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Omari Richins, MPH


Advisory Council Member:

Public Health Professional & Entrepreneur

The Public Health Millennial

Unbeknownst to me, my Biology undergraduate senior capstone project at the University of Tampa was my introduction to public health. I researched the difference in microbiota (gut) composition of babies that are born by vaginal birth versus cesarean section. Not only did my research highlight how poorly the United States did compared to other developed countries when it came to maternal mortality, but also that the U.S. maternal mortality rate has more than doubled since 2000 - with more than half of these deaths being preventable.


Since then I have gone on to pursue my Master of Public Health and learned the importance of public health, particularly the social determinants of health and equity to prevent diseases, thereby empowering communities to improve overall health and well-being. With that said, I am excited to work with Push to drive the necessary work that will support and empower healthier mothers, children, and families. I have found it is our duty as public health professionals to take the small steps today to fix the big problems tomorrow.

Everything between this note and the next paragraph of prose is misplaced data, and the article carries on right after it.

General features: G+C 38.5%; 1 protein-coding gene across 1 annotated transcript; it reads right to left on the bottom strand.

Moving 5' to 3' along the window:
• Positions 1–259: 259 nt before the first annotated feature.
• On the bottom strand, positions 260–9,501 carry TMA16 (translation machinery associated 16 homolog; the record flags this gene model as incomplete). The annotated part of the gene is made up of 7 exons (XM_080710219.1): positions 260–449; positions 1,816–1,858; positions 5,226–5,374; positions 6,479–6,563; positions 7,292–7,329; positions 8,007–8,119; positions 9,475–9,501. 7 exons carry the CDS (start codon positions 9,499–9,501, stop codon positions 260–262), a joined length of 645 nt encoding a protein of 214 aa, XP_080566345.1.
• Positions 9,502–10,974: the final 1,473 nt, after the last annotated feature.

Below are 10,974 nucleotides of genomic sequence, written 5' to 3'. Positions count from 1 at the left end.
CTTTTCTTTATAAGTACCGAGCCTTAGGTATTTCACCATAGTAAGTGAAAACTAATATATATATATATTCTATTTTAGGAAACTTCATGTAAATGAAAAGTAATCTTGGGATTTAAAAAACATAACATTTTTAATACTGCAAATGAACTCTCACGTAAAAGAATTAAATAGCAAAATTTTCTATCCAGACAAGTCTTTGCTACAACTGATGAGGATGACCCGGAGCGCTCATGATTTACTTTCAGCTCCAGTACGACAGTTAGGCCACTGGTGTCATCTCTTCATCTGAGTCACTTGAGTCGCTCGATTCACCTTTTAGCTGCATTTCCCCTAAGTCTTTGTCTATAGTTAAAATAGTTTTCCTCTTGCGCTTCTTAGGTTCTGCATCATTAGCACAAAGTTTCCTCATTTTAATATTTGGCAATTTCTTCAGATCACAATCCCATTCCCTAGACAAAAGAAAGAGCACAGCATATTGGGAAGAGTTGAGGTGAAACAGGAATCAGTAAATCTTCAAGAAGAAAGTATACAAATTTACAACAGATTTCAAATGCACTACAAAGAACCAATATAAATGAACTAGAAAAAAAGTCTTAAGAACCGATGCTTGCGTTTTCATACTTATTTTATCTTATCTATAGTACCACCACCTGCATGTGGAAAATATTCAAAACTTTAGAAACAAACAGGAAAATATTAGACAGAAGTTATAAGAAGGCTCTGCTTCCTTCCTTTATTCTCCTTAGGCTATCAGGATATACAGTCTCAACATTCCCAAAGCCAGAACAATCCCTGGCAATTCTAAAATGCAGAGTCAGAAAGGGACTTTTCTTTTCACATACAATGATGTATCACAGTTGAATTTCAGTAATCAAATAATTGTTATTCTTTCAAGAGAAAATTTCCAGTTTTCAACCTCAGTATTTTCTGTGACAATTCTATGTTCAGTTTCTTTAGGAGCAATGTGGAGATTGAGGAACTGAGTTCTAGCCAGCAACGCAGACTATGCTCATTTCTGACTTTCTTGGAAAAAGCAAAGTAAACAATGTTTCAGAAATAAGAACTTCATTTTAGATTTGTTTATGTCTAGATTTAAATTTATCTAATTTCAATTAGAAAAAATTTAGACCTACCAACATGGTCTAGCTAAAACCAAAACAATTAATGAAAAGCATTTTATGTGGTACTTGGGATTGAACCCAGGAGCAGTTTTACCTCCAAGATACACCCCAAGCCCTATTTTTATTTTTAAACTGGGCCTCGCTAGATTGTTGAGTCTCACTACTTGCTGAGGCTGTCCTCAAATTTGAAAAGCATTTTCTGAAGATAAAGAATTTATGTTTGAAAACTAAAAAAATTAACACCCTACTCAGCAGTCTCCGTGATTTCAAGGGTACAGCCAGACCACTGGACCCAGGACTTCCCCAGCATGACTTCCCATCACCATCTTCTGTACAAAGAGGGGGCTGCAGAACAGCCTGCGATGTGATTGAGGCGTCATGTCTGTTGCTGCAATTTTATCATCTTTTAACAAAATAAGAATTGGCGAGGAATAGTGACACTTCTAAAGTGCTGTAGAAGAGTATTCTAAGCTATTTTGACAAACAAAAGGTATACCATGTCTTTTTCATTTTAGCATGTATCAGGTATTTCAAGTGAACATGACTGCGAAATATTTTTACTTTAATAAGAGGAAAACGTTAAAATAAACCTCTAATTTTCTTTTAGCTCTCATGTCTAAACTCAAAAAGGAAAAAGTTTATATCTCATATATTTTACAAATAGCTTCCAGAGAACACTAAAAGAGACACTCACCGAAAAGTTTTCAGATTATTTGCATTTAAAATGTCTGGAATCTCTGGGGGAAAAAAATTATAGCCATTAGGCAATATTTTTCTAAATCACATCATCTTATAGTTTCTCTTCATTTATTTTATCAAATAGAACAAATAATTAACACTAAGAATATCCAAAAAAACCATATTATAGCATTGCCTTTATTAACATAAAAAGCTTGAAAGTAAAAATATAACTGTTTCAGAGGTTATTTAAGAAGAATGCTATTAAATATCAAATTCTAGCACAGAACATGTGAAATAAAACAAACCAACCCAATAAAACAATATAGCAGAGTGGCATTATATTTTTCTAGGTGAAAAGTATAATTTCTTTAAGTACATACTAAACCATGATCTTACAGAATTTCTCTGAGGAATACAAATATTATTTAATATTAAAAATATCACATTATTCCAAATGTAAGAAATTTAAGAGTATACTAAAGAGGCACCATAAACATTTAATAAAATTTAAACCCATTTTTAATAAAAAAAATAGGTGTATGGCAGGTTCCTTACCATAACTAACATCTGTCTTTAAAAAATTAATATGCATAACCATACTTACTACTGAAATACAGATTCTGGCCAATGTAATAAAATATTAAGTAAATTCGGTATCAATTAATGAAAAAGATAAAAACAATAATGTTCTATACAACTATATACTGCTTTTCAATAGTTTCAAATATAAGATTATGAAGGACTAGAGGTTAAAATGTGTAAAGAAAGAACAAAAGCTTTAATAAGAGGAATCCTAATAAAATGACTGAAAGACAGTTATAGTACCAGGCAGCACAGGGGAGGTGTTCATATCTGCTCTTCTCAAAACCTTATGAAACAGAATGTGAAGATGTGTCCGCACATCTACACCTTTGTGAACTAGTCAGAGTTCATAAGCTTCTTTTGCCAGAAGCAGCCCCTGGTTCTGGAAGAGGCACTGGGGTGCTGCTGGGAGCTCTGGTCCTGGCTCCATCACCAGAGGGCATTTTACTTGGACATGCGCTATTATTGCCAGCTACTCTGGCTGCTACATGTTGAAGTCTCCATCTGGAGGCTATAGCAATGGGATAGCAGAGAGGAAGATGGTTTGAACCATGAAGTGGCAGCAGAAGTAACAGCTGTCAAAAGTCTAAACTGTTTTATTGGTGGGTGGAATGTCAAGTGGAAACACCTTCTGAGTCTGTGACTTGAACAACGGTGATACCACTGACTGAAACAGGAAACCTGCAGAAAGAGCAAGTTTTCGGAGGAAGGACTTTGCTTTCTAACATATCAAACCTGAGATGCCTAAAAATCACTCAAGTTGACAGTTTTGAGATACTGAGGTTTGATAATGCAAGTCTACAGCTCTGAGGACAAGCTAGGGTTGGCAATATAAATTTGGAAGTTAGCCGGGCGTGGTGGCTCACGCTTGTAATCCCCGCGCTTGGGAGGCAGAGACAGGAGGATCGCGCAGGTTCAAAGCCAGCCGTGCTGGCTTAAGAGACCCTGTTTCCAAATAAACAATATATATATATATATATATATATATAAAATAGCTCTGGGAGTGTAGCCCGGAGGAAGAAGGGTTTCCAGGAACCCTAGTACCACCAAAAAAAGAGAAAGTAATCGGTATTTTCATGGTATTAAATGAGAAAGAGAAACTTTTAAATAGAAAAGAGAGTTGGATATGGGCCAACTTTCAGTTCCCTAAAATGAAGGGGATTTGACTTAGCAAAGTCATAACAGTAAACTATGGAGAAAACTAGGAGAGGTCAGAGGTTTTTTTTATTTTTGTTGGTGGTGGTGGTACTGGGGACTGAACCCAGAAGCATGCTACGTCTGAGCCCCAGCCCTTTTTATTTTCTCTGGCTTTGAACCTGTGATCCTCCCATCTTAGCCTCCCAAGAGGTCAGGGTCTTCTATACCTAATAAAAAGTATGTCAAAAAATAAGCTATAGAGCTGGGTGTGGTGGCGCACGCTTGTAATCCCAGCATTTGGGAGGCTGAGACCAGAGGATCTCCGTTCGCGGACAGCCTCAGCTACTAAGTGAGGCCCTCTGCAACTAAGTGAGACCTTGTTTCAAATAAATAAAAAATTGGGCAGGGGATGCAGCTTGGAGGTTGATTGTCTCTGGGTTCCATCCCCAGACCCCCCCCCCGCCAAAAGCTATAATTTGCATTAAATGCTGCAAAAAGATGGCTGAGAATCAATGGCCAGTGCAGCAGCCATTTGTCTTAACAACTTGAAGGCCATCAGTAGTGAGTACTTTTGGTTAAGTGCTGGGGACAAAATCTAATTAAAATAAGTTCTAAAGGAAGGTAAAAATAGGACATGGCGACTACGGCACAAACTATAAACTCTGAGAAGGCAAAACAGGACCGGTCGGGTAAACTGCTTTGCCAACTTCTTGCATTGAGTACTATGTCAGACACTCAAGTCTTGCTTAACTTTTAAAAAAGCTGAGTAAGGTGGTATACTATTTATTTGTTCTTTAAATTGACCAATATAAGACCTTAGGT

Professional Experience:

Omari Richins is a passionate and entrepreneurial public health professional who grew up in Trinidad and Tobago and completed high school in Oman. After graduating with his Master of Public Health degree in the concentration of Health Management and Policy from the University of Florida (UF) in May of 2019, he relocated to the other side of the country where he currently works as a Community Health Fellow at the Mat-Su Health Foundation in Wasilla, Alaska. Omari has been a leader among his peers at UF, being inducted into Delta Omega Honorary Public Health Society upon graduating as well as being the President of the Public

Health Student Association during his MPH program. He has also orally presented at the 2020 Alaska Public Health Summit as well as the 2019 Florida Rural Health Conference. Wanting to share answers to questions he wished he had during his Master of Public Health journey Omari began his website in July 2019, The Public Health Millennial (, to give advice and build community with public health students and professionals alike. An offshoot of this, launched May 2020, was the birth of his podcast: ‘The Public Health Millennial Career Stories Podcast’. Omari’s podcast shares useful information through career stories of individuals currently working in public health or those wanting to pursue a profession in public health.

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